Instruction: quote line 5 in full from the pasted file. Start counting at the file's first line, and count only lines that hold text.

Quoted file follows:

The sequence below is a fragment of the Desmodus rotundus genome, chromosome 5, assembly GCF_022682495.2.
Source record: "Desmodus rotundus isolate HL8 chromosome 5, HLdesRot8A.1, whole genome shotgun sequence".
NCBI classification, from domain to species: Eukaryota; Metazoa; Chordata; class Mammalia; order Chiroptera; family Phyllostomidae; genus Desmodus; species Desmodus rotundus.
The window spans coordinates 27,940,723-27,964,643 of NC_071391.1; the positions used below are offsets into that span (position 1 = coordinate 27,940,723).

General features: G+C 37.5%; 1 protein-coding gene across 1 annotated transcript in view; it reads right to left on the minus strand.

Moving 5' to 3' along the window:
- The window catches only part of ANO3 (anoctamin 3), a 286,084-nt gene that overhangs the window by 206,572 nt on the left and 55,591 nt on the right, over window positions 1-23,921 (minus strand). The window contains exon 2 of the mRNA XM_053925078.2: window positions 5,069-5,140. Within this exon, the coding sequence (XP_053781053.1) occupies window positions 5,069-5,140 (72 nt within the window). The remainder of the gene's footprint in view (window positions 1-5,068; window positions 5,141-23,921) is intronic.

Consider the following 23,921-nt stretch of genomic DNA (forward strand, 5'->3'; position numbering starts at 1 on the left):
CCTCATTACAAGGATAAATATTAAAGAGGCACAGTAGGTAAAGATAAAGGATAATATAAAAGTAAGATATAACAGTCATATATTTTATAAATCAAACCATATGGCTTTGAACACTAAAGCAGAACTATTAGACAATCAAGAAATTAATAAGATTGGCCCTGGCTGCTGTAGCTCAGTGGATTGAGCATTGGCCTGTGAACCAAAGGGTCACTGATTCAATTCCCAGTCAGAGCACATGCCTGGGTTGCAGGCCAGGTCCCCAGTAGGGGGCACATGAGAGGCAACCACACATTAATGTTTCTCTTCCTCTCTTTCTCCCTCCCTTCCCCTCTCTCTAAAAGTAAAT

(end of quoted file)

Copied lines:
General features: G+C 37.5%; 1 protein-coding gene across 1 annotated transcript in view; it reads right to left on the minus strand.